Meth is sweeping through Indian country, tearing families apart and leaving a trail of violence and tears, says USA Today. The highly addictive stimulant produces euphoria, increased alertness and physical activity when snorted, swallowed, injected, or smoked. Native American leaders nationwide, especially in the West, report a meth-induced surge of domestic violence, juvenile sex, and meth-addicted babies. Federal authorities say foreign drug cartels are targeting tribal lands as distribution beachheads.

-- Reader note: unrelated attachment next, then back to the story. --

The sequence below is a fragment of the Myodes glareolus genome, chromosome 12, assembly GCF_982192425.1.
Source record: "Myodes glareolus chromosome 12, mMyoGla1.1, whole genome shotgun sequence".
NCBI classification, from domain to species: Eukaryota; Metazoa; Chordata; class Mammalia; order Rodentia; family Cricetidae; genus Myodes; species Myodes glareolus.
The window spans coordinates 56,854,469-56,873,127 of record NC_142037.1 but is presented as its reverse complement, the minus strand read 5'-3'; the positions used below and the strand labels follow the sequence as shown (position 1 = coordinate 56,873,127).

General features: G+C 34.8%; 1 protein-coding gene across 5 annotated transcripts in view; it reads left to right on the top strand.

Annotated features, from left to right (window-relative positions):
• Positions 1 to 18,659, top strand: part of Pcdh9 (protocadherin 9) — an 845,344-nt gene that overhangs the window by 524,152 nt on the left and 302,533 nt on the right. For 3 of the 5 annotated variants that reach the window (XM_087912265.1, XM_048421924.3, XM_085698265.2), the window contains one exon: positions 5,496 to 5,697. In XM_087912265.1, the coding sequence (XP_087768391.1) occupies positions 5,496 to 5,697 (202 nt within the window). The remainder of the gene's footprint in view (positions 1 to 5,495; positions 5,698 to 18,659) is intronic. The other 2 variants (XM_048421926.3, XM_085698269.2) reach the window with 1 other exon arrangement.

This month, the Native American-oriented website Indianz.com reported that meth was “the single biggest issue discussed among tribal leaders” during a February meeting of the National Congress of American Indians. “Glass” has become public enemy No. 1 for many tribal leaders. “Just about everything possible is being done to attack this problem,” said Eric Pritchett, police chief on the Cherokee reservation, who recently put 30 officers through a drug interdiction training program. The U.S. Senate Indian Affairs Committee returns to meth April 5 when Chairman John McCain (R-AZ.) convenes a hearing on the issue.